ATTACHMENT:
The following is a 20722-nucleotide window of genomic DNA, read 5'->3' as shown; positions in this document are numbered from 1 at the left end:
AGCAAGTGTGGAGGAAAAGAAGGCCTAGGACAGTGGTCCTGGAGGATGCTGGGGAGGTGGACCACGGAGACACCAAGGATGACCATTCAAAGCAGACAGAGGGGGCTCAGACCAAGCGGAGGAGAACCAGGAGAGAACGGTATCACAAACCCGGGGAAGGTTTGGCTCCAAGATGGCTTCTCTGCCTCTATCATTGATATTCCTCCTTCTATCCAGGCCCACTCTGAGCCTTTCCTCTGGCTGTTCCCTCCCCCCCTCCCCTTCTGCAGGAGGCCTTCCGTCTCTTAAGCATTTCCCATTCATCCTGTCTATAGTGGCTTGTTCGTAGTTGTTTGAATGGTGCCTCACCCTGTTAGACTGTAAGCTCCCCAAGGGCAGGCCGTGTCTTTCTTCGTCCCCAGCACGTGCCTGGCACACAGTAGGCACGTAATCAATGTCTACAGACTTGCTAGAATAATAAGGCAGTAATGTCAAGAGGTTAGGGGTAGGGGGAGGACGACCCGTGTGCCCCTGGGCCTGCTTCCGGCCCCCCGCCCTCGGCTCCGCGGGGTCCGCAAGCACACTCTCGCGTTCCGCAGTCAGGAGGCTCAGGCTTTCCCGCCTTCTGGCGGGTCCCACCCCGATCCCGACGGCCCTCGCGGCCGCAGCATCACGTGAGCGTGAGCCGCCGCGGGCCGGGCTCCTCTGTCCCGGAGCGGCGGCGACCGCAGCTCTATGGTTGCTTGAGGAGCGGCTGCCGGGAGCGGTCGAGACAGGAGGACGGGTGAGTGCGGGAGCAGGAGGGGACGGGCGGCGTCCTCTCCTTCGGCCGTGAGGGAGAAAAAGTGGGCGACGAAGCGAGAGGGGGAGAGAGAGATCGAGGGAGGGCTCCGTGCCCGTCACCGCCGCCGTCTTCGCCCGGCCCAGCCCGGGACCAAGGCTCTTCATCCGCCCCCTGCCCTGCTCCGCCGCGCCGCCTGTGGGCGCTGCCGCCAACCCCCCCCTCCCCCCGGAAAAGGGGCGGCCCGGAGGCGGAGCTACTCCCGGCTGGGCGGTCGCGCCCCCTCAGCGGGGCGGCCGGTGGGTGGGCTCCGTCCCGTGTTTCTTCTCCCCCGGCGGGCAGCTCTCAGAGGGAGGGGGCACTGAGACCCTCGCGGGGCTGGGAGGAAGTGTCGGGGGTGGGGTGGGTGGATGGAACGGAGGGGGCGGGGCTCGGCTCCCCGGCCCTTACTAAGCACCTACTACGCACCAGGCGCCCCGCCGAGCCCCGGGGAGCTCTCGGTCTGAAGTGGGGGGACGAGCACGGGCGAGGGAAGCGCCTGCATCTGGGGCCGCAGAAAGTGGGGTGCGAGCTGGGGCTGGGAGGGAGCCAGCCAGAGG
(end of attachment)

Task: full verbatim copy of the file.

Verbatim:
The following is a 20722-nucleotide window of genomic DNA, read 5'->3' as shown; positions in this document are numbered from 1 at the left end:
AGCAAGTGTGGAGGAAAAGAAGGCCTAGGACAGTGGTCCTGGAGGATGCTGGGGAGGTGGACCACGGAGACACCAAGGATGACCATTCAAAGCAGACAGAGGGGGCTCAGACCAAGCGGAGGAGAACCAGGAGAGAACGGTATCACAAACCCGGGGAAGGTTTGGCTCCAAGATGGCTTCTCTGCCTCTATCATTGATATTCCTCCTTCTATCCAGGCCCACTCTGAGCCTTTCCTCTGGCTGTTCCCTCCCCCCCTCCCCTTCTGCAGGAGGCCTTCCGTCTCTTAAGCATTTCCCATTCATCCTGTCTATAGTGGCTTGTTCGTAGTTGTTTGAATGGTGCCTCACCCTGTTAGACTGTAAGCTCCCCAAGGGCAGGCCGTGTCTTTCTTCGTCCCCAGCACGTGCCTGGCACACAGTAGGCACGTAATCAATGTCTACAGACTTGCTAGAATAATAAGGCAGTAATGTCAAGAGGTTAGGGGTAGGGGGAGGACGACCCGTGTGCCCCTGGGCCTGCTTCCGGCCCCCCGCCCTCGGCTCCGCGGGGTCCGCAAGCACACTCTCGCGTTCCGCAGTCAGGAGGCTCAGGCTTTCCCGCCTTCTGGCGGGTCCCACCCCGATCCCGACGGCCCTCGCGGCCGCAGCATCACGTGAGCGTGAGCCGCCGCGGGCCGGGCTCCTCTGTCCCGGAGCGGCGGCGACCGCAGCTCTATGGTTGCTTGAGGAGCGGCTGCCGGGAGCGGTCGAGACAGGAGGACGGGTGAGTGCGGGAGCAGGAGGGGACGGGCGGCGTCCTCTCCTTCGGCCGTGAGGGAGAAAAAGTGGGCGACGAAGCGAGAGGGGGAGAGAGAGATCGAGGGAGGGCTCCGTGCCCGTCACCGCCGCCGTCTTCGCCCGGCCCAGCCCGGGACCAAGGCTCTTCATCCGCCCCCTGCCCTGCTCCGCCGCGCCGCCTGTGGGCGCTGCCGCCAACCCCCCCCTCCCCCCGGAAAAGGGGCGGCCCGGAGGCGGAGCTACTCCCGGCTGGGCGGTCGCGCCCCCTCAGCGGGGCGGCCGGTGGGTGGGCTCCGTCCCGTGTTTCTTCTCCCCCGGCGGGCAGCTCTCAGAGGGAGGGGGCACTGAGACCCTCGCGGGGCTGGGAGGAAGTGTCGGGGGTGGGGTGGGTGGATGGAACGGAGGGGGCGGGGCTCGGCTCCCCGGCCCTTACTAAGCACCTACTACGCACCAGGCGCCCCGCCGAGCCCCGGGGAGCTCTCGGTCTGAAGTGGGGGGACGAGCACGGGCGAGGGAAGCGCCTGCATCTGGGGCCGCAGAAAGTGGGGTGCGAGCTGGGGCTGGGAGGGAGCCAGCCAGAGG